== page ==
Wyoming has one of the largest Indian reservations in the US called the Wind River Reservation which covers an area half the size of New Jersey. It covers a large part of the Wind River Valley and the surrounding mountains with good farm land and excellent hunting and fishing. It has significant oil and natural gas production which provide royalties to the tribes and it is inherently one of the most desirable of all the country?s reservations. The land was originally given to the Shoshone Tribe on the comparatively early date of 1868 because, under the wise leadership of Chief Washakie, they had been indispensable allies of the US cavalry against their ancient enemies like the Sioux and other tribes hostile to white encroachment. Washakie was a towering figure of exceptional stature who dominated the history of the Wind River Valley for most of the 19th century. He lived to be a hundred years old and led his people through a time of enormous change. Washakie understood that winning an occasional battle and plundering a few wagon trains would not stem the flood of immigrants. The pyrrhic victory of the Sioux at the Battle of the Little Big Horn led only to far more trouble for them. His foresight, integrity and magnanimity shine at a time of violence, greed and bitter rivalry.
Initially Washakie won leadership of the Shoshone through his outstanding prowess as a warrior and military strategist in battling surrounding hostile tribes like the Sioux, Crow, Cheyenne and Arapahoe. The best known of his many exploits was at the Battle of Crowheart Butte. The butte itself is an impressive landmark which thrusts up dramatically from the floor of the Wind River Valley near the center of what is now Fremont County. The Plains Indian tribes had always struggled with one another for hunting rights and the acquisition of the horse made these conflicts more acute and frequent. There are varying contradictory accounts of the battle, but perhaps this version is as good as any. The Crows under their chief, Big Robber, tried a test of strength and began hunting near Crowheart Butte, not far from where Washakie and his tribe of Shoshones had an encampment. The fighting which ensued caused grievous casualties on both sides, so they decided to settle the dispute by a hand to hand fight between the two chiefs. They rode out like knights of old with their lances and their shields to fight to the death. Washakie triumphed and either as a sign of respect or in victory celebration he cut out the heart of the Crow chief. Some accounts say that he placed the heart on the tip of his lance; others that he ate it. Whatever the truth may be, the name persists.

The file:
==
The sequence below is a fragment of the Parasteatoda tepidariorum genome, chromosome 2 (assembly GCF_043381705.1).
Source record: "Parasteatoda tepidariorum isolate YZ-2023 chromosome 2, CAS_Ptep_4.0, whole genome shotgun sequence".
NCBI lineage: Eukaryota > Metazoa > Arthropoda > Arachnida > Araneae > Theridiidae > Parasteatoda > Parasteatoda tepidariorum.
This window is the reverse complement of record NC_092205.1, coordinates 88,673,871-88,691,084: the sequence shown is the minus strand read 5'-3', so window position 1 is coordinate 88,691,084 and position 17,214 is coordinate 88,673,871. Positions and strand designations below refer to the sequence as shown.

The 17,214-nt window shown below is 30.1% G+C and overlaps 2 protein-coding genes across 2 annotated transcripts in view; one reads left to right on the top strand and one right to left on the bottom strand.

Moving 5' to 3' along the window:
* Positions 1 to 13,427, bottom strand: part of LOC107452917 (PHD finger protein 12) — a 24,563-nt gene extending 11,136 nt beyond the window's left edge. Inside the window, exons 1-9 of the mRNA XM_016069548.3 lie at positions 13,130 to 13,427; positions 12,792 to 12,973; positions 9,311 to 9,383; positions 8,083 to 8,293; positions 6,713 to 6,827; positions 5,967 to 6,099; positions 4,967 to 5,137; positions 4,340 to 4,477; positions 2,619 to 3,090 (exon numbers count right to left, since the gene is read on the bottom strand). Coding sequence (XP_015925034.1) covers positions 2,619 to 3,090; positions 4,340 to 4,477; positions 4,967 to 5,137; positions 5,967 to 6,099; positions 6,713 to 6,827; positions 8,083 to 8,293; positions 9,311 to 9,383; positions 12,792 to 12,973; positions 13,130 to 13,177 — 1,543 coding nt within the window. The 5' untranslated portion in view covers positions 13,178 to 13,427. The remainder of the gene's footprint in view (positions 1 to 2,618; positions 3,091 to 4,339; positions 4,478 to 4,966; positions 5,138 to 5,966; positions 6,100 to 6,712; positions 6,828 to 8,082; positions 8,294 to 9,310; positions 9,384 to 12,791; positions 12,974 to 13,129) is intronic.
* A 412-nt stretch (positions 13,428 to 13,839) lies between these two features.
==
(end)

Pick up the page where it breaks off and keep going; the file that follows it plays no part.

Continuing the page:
A decade after the Shoshone had settled on the Reservation an agreement was reached to allow several thousand Indians from the Northern Arapahoe Tribe to settle there also and they moved mainly into the eastern end while the Shoshone stayed on the western side. The two tribes were traditional enemies with many important cultural differences and some frictions remain, but they have managed to live together peacefully now for over a century.
A colorful cultural life flourishes today on the Reservation, adding greatly to the allure of Wind River Country for the visitor. Several Powwows are held each year where Indian dancers perform in magnificent traditional costumes complete with eagle feather headdresses and beaded leather clothing. The dances represent themes like hunting, tracking and war while there is chanting and incessant drum beating. The dancers often imitate the movements of animals. The buffalo has particular importance because it provided much of the food, tools and clothing for the Plains Indians. Dance groups from the Reservation perform frequently.
The sacred Sundance ceremony, performed around the summer solstice each year, is an integral part of the pre-Columbian Indian religion and is taken very seriously. Outsiders can observe, but no pictures are allowed. The ceremony lasts up to a week and includes dancing, drumming, visions and fasting. The ancient religion had many aspects of pantheism and showed great respect for animals as spiritual beings. It had much in common with the teachings of Saint Francis of Assisi. The ceremony is an affirmation of the necessity for harmony between all living things and a celebration of rebirth and renewal. Recently several successful casinos have been started on the Reservation which help provide income for education and health care as well as employment for local people.